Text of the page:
Decimal equivalent of 1/3 is 0.33333333333333…. An infinite length number would require infinite memory to store, and we typically have 4 or 8 bytes. Therefore, Floating point numbers store only a certain number of significant digits, and the rest are lost. The precision of a floating point number defines how many significant digits it can represent without information loss. When outputting floating point numbers, cout has a default precision of 6 and it truncates anything after that.
Given below are few libraries and methods which are used to provide precision to floating point numbers in C++:
Floor rounds off the given value to the closest integer which is less than the given value.
1 1 1 -2 -2 -2
Ceil rounds off the given value to the closest integer which is more than the given value.
2 2 2 -1 -1 -1
Trunc rounds removes digits after decimal point.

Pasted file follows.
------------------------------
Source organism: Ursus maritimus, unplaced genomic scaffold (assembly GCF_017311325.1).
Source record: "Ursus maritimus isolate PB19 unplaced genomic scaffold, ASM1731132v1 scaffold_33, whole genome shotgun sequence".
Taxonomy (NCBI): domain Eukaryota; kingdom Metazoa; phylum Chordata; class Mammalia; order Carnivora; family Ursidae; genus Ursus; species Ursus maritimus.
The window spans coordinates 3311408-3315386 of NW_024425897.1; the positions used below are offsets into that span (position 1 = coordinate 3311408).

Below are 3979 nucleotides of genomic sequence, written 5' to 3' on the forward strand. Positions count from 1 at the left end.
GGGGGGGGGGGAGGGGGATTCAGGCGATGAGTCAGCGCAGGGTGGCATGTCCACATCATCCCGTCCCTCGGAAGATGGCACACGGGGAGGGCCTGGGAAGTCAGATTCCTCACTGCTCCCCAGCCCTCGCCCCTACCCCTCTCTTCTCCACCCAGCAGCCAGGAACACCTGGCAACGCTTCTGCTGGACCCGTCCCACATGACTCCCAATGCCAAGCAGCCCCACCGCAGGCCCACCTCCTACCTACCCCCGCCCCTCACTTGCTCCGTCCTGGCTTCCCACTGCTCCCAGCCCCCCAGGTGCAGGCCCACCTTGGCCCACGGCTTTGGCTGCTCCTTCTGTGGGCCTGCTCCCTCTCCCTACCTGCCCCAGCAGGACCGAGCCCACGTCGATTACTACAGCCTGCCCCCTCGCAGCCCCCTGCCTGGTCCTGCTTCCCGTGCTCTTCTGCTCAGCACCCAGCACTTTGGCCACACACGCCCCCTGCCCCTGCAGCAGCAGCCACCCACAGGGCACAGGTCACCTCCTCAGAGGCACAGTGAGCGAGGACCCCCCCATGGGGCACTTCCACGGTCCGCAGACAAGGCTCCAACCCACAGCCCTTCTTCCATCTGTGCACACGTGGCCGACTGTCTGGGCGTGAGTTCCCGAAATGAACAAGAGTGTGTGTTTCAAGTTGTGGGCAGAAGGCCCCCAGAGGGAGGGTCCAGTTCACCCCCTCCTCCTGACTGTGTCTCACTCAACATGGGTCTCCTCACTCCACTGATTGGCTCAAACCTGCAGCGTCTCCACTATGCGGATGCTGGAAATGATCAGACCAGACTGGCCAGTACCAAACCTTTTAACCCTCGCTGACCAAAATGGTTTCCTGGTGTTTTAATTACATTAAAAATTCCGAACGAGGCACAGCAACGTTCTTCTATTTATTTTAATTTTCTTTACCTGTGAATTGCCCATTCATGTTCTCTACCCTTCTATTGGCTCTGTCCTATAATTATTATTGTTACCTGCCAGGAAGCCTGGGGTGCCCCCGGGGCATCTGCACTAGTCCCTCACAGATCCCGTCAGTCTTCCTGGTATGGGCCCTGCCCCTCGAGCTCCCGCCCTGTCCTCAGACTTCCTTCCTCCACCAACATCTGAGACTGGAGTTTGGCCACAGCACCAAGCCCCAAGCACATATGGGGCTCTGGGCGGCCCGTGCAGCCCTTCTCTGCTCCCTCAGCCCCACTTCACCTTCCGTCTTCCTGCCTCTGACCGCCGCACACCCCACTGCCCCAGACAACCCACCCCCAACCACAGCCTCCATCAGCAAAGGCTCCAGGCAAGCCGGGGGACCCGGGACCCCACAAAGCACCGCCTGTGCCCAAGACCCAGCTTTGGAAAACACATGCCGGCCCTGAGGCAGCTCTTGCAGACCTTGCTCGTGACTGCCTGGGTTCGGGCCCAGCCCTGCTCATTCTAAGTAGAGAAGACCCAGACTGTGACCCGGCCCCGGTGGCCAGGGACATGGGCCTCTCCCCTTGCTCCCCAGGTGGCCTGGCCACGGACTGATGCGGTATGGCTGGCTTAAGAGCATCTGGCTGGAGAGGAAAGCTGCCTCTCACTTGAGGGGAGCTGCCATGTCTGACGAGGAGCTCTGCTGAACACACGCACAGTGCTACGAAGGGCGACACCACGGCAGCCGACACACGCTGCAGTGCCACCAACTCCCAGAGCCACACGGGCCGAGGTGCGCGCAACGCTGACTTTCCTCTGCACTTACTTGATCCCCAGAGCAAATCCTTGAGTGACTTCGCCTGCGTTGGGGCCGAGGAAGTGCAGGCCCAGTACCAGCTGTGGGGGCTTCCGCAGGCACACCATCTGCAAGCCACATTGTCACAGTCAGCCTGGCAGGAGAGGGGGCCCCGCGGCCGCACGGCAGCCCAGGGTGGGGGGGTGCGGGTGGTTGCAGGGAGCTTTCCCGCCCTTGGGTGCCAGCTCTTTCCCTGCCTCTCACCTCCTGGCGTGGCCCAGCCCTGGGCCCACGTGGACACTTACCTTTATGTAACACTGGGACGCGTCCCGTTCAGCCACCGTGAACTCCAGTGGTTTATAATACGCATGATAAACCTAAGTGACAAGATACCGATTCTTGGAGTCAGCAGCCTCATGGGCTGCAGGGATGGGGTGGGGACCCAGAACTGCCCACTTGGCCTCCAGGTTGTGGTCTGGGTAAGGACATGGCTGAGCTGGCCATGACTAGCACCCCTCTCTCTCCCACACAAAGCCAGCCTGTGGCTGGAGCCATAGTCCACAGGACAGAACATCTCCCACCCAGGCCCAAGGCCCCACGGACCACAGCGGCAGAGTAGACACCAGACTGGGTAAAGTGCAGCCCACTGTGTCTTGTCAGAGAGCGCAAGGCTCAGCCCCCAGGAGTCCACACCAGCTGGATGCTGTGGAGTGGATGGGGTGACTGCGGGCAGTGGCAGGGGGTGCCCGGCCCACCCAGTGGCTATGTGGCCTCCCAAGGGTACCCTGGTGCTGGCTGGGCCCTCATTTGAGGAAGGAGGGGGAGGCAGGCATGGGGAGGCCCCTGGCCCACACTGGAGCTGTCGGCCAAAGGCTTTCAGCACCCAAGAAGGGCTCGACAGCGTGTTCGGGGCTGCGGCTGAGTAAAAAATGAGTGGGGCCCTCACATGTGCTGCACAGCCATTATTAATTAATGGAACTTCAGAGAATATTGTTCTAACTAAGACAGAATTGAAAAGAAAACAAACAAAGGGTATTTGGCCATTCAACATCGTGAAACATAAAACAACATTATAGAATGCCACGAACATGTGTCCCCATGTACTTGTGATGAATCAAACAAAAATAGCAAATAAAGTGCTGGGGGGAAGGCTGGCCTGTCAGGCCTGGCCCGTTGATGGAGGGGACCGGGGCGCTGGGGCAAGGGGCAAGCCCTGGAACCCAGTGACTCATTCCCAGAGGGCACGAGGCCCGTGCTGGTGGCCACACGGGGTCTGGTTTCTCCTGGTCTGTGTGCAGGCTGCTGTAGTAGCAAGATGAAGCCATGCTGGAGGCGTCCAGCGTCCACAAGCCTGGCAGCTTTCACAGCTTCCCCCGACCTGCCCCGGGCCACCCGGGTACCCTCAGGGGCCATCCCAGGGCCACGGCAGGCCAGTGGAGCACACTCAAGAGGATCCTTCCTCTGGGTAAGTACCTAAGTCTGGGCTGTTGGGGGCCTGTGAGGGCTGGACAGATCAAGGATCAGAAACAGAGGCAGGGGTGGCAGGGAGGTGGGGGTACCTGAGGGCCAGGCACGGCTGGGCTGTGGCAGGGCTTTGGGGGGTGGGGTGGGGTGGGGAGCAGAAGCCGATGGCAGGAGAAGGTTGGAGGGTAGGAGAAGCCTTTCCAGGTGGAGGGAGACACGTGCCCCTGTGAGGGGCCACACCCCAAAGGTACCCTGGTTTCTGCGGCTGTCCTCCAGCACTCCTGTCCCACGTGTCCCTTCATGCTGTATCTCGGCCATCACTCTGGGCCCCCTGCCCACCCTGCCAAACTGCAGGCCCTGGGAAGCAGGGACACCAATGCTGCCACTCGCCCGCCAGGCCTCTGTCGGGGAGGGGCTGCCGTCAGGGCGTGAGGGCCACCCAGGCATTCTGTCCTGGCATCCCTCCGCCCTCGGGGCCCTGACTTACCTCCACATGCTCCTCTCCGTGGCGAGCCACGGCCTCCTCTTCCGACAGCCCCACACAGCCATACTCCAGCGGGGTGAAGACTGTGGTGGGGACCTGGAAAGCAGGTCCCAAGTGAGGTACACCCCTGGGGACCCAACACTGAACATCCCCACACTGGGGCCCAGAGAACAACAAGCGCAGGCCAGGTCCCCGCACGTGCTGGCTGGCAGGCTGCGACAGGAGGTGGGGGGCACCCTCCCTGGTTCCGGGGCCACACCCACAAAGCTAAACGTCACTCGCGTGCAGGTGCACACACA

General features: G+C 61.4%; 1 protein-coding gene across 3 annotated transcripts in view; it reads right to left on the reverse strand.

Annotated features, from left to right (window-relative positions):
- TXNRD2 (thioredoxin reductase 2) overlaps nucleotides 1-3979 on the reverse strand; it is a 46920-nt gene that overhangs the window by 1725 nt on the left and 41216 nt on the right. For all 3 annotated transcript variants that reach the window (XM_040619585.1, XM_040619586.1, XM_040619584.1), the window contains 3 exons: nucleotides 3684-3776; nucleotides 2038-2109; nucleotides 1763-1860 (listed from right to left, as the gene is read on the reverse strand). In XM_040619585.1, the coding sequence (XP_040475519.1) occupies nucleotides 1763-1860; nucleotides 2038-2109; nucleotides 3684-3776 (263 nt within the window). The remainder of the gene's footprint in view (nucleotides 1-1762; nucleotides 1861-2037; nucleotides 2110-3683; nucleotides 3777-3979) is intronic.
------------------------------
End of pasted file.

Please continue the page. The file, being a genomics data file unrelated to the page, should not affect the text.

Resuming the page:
1 1 1 -1 -1 -1
Rounds given number to the closest integer.
1 2 2 -1 -2 -2
Setprecision when used along with ‘fixed’ provides precision to floating point numbers correct to decimal numbers mentioned in the brackets of the setprecison.
3 -3 3.1 -3.1 3.14 -3.14 3.142 -3.142 3.1416 -3.1416 3.14159 -3.14159 3.141590 -3.141590
Note: When the value mentioned in the setprecision() exceeds the number of floating point digits in the original number then 0 is appended to floating point digit to match the precision mentioned by the user.
There exists other methods too to provide precision to floating point numbers. The above mentioned are few of the most commonly used methods to provide precision to floating point numbers during competitive coding.
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